The Indian rupee continues its downward slide against the dollar, slumping to a fresh record low of 71 against the dollar on Friday, August 31, for the first time ever.
The rupee slipped 26 paise today, reported news agency PTI, on persistent demand for the US currency amid rising crude prices.
Weakness in almost all other Asian peers also gave a boost to the dollar today. Indian rupee was trading at 70.93/94 per dollar and skidded to 71 per dollar in opening deals before recovering slightly on the back of dollar sales by state-run banks, said reports.
At the Interbank Foreign Exchange (Forex) market, the local currency opened lower at 70.95 a dollar and slipped further to hit its lifetime low of 71 from its previous close of 70.74. Forex dealers said besides robust month-end demand for the American currency from oil importers, dollar’s strength against its rival currencies on expectations of rising interest rates amid lingering Sino-US trade tensions, weighed on the domestic currency.
Growing fears about rising inflation and consistent outflow of foreign funds from the domestic equity market also impacted the domestic currency trading today.
“Indian rupee has depreciated around 11 per cent year to date. Higher crude oil prices, demand from defense and oil marketing firms have contributed to the latest bout of weakness. Rupee was overvalued on trade weighted real effective exchange rate. Robust FDI flows in e-commerce companies, healthy forex reserves may limit the downside of the rupee,” said VK Sharma, Head Private Client Group & Capital Market Strategy, HDFC Securities, according to an NDTV report.
Reserve Bank of India (RBI) was likely sporadically selling dollars through state-run banks to prevent a sudden sharp fall but traders do not expect any major intervention as the fall has been in line with fundamentals, said Reuters.
On Thursday, the rupee slid by 15 paise to close at 70.74 to the dollar, marking the weakest closing level for the rupee against the US currency.
Meanwhile, domestic market indices opened at a cautious note on Friday, ahead of the release of key GDP (Gross Domestic Product) data scheduled later in the day.
Globally, oil prices slipped slightly after hitting their highest levels in more than a month the previous day on growing evidence of disruptions to crude supply from Iran and Venezuela and after a fall in US inventories.
Asian shares came under renewed pressure today as a report that US President Donald Trump was preparing to step up a trade war with Beijing sent Chinese stocks lower and partially erased gains made in this week’s global rally, NDTV report said.
The rupee has significantly slid in its value over the last few months. The value of the rupee against the dollar has fallen by more than 6 percent since the beginning of 2018, and the fall has gained further momentum in the last few days, hitting life-time lows, said a report on News18 portal.
Most of the world’s currencies are bought and sold based on flexible exchange rates, meaning their prices fluctuate based on the supply and demand in the foreign exchange market. A high demand for a currency or a shortage in its supply will cause an increase in price, explained News18.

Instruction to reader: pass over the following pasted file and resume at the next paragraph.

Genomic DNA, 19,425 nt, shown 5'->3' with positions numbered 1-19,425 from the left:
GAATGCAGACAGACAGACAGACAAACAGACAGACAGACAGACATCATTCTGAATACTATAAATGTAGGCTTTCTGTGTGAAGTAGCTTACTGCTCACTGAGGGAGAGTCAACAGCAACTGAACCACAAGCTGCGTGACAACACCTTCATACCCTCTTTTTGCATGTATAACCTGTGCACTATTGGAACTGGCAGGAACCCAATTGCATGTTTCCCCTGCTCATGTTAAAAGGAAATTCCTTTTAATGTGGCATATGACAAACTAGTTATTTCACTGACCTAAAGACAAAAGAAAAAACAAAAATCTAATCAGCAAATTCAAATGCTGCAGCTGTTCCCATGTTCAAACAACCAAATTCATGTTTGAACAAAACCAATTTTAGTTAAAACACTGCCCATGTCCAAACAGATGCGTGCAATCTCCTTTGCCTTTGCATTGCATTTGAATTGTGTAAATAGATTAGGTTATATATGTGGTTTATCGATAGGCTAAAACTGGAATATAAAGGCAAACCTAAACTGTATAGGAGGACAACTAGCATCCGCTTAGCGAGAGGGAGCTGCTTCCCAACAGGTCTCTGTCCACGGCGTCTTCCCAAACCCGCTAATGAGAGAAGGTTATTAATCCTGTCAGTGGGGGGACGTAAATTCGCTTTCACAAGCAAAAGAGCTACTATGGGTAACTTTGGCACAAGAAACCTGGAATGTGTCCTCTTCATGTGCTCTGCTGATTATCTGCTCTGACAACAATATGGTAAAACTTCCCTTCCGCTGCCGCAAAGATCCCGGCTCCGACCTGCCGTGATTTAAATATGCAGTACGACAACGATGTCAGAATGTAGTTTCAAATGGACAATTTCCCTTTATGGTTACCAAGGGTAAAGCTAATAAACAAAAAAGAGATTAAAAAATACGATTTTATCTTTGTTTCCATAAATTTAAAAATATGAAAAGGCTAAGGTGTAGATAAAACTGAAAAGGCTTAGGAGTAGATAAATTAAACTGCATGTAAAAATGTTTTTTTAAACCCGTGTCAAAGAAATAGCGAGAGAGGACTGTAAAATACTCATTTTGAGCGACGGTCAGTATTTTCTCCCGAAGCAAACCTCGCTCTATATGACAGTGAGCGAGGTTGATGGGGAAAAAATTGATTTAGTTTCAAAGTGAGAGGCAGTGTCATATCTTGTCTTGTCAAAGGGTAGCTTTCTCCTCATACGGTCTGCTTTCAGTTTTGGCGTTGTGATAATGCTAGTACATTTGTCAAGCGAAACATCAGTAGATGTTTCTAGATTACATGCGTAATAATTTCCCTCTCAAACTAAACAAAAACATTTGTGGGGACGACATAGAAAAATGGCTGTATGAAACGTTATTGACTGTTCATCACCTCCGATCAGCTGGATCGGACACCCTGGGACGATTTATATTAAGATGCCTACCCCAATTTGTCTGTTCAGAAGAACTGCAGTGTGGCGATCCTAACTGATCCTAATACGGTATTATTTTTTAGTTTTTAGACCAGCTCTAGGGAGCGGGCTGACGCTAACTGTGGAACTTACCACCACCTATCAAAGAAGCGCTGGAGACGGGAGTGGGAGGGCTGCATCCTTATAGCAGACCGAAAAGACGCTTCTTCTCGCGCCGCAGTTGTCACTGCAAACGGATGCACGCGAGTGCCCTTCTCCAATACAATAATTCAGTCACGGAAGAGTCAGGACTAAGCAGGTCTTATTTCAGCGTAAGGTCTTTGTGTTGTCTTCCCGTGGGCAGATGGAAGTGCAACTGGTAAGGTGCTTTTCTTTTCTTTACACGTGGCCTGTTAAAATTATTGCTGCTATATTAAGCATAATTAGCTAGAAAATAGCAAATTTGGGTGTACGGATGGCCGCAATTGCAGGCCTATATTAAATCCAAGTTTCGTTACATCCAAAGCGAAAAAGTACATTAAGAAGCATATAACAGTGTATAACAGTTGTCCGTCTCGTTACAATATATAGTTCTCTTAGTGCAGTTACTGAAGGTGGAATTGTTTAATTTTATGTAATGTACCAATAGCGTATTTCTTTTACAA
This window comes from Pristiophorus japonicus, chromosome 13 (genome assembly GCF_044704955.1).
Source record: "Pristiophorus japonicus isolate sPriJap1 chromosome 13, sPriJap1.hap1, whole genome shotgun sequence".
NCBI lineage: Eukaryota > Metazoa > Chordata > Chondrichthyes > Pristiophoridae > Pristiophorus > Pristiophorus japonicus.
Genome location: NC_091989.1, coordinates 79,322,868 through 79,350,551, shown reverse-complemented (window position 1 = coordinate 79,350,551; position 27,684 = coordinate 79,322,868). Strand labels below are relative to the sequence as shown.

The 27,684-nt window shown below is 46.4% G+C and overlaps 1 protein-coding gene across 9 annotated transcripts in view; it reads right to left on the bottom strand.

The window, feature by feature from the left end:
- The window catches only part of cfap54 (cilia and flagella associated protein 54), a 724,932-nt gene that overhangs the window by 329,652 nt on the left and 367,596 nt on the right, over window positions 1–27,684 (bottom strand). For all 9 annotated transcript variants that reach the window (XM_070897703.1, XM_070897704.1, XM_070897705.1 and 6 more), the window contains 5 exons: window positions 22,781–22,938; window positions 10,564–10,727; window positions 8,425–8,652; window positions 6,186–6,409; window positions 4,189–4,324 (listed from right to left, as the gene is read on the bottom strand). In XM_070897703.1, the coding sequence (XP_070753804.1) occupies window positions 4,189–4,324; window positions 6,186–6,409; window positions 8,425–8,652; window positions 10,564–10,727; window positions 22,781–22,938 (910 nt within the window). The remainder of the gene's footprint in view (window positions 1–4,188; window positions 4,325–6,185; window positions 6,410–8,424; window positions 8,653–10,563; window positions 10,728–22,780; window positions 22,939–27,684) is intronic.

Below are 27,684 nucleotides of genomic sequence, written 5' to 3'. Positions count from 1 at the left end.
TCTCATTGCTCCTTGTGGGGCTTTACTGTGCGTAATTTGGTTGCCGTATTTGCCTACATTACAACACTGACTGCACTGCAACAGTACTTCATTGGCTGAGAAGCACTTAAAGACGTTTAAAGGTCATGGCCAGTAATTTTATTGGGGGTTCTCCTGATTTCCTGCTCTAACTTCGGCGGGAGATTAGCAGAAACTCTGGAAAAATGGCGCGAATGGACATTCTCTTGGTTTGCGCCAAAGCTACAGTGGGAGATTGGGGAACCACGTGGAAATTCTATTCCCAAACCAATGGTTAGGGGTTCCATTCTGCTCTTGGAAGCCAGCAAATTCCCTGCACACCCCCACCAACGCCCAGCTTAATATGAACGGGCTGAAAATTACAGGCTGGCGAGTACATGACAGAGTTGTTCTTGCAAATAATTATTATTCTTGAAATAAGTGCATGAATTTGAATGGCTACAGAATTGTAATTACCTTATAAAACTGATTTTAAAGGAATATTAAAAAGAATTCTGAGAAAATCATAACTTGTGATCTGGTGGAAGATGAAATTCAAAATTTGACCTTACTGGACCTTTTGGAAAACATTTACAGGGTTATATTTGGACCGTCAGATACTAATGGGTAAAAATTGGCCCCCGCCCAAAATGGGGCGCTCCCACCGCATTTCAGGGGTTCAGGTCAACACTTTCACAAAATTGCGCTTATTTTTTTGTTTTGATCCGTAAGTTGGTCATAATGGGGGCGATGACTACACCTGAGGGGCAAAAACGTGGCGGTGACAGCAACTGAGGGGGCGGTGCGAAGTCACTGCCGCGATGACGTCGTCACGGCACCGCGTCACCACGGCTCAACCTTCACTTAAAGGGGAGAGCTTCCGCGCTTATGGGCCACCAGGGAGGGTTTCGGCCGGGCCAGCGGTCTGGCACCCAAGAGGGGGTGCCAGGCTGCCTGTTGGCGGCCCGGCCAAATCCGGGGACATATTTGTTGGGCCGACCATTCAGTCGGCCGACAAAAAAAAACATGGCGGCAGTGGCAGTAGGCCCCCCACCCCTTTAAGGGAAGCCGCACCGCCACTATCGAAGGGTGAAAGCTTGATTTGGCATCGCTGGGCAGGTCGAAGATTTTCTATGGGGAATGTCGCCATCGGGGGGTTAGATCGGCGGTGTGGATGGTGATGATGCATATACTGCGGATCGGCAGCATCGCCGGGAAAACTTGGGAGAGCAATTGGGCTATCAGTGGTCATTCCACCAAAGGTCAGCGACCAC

One of the primary reasons linked to the fall is the US Federal Reserve being expected to tighten its monetary policy stance further in the coming months by taking steps towards slowing down the growth in US money supply.
A slowdown in US money supply growth affects the value of rupee in two ways. Firstly, interest rates in the US will begin to rise as the Fed’s demand for various assets begins to drop. This causes a rush among investors to sell their assets in other parts of the world and invest the money in the US, where they could earn higher returns. The consequent flow of capital from the emerging markets to the US increases selling pressure on emerging market currencies and buying pressure on the dollar.
Secondly, as the Fed begins to tighten money supply, the availability of dollars in the global market is likely to turn scarce, compared to other currencies.
Both these factors increase demand for dollar and raise the price at which it is bought using other currencies.
Impact of falling rupee:
The weakening rupee will make crude oil, fertilisers, medicines and iron ore, which India imports in large quantities, costlier.
These are not items of daily consumption, but they impact an individual’s finances indirectly and lead to overall price rise: costlier crude oil will lead to rise in petrol and diesel prices (see below); pulses and oil, which account for a large part of India’s imports, will also be affected; students who have taken loans to fund their foreign degrees will also bear the brunt. Education loans are usually in rupees, but as students pay their expenses in a foreign currency, the cost of education and stay will increase. Transport of goods, automobile prices and items using imported parts will all become expensive.
Petrol and diesel prices shoot up, Diesel crosses Rs.70/litre mark for the first time in Delhi
Fuel prices shot up again on Friday and, with a surge of 28 paise per litre, diesel is selling above the 70-mark for the first time in Delhi at Rs 70.21 per litre, said a report in the India Today.
For Mumbai and Kolkata, diesel has increased to Rs 74.54 per litre and Rs 73.06 per litre.
Petrol prices have gone up by around 21 paise per litre to Rs 78.52 in Delhi, Rs 81.44 in Kolkata and Rs 85.93 in Mumbai.